Nicaraguan buses are “chicken buses”, converted North American school buses, in rough shape, usually with a personalized paint job and surely a new engine because I don’t ever remember a school bus at home that could drive like that. Now fill the buses with thousands of excited locals to the point they are riding on the roof waving red and black FSLN flags (from the political party). They’ll spend hours travelling to the capital and maybe get there but it didn’t really look like they cared where they were. Not the way I hope to spend my holidays but maybe Nicaraguans are short of entertainment options.
We made it to Leon in the end. Maybe it was the long weekend or maybe it is always that way, but we found it to be much quieter and more relaxed than Granada. The majority of visitors that come to Leon come for the volcanoes and the cathedral. The cathedral is a unesco-listed one and unique in its fusion of local and colonial styles. It sits on the dusty main plaza amidst other colonial buildings, the likes of which we have grown very accustomed to this past year. It didn’t take long to wander from church to church to check out the various facades, some of which were rather unique (one had dice? carved into it).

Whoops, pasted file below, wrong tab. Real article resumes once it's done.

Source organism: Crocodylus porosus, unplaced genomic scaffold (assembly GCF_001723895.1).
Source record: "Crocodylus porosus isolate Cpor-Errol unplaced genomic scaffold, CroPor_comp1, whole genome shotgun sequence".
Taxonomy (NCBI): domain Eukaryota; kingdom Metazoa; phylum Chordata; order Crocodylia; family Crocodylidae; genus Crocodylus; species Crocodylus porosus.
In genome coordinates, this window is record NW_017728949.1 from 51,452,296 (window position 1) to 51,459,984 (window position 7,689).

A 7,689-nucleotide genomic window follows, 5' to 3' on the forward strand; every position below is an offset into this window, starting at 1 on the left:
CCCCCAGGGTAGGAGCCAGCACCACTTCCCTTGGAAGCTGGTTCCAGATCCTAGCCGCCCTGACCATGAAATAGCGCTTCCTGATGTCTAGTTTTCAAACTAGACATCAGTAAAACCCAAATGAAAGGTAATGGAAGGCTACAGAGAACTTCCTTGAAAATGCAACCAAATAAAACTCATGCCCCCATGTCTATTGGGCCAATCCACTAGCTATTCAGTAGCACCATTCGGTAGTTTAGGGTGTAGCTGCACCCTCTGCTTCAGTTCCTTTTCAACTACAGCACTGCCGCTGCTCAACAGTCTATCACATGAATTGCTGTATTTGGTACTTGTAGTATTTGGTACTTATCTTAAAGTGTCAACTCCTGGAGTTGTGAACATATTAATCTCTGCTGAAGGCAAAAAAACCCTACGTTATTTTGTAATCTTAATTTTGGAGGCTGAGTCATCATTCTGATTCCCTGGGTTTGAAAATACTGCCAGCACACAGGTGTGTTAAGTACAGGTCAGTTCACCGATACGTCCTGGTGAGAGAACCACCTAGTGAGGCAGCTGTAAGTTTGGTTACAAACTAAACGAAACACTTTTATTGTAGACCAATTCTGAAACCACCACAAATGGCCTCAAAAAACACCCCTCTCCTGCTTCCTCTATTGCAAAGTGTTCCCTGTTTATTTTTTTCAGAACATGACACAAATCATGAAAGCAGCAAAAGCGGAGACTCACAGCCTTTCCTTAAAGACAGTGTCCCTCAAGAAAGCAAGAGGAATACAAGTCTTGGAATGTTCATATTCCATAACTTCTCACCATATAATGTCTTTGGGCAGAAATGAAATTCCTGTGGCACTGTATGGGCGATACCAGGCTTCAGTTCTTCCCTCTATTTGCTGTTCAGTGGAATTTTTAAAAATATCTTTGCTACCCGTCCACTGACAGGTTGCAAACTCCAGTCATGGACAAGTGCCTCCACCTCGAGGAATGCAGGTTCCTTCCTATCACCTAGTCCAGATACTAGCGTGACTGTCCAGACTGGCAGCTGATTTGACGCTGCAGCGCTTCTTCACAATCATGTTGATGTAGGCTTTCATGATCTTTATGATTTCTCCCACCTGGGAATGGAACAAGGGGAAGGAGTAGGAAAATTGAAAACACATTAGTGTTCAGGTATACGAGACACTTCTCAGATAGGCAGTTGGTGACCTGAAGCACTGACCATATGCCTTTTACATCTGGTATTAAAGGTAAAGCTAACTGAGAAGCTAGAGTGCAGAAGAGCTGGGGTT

Church of the Recollection, Leon
Volcanoes, on the other hand, are very much a part of Central American geography with a long string of them on the west side of the isthmus at fairly regular intervals from Costa Rica all the way into Mexico. We were always within site of one it seemed and climbing or other activities are offered at many in each country. Leon advertises volcano boarding which seems to be more or less sand boarding down a volcano (on the outside). We had ruled out any volcanic activities not only on account of the oppressive heat but also because during the rainy season the tops of the volcanoes are usually covered in cloud. Laziness had nothing to do with it I swear. Instead we made a little day trip to the ruins of Leon Viejo, the original settlement of Leon, one of the oldest in the region having been founded in 1524. It was abandoned in 1610 after multiple earthquakes and issues with the nearby active volcano which subsequently buried the site. It wasn’t rediscovered until 1967 and parts of it have been uncovered and partially restored though it is mostly just the general layout and the bases of walls that remain. It lies beside the second largest lake in Nicaragua and has nice views of the nearby volcanoes as well. The ruins are obviously not as popular as volcanoes to most tourists these days because we were the only people visiting and the village beside the ruins was incredibly quiet with almost nothing catering to possible visitors.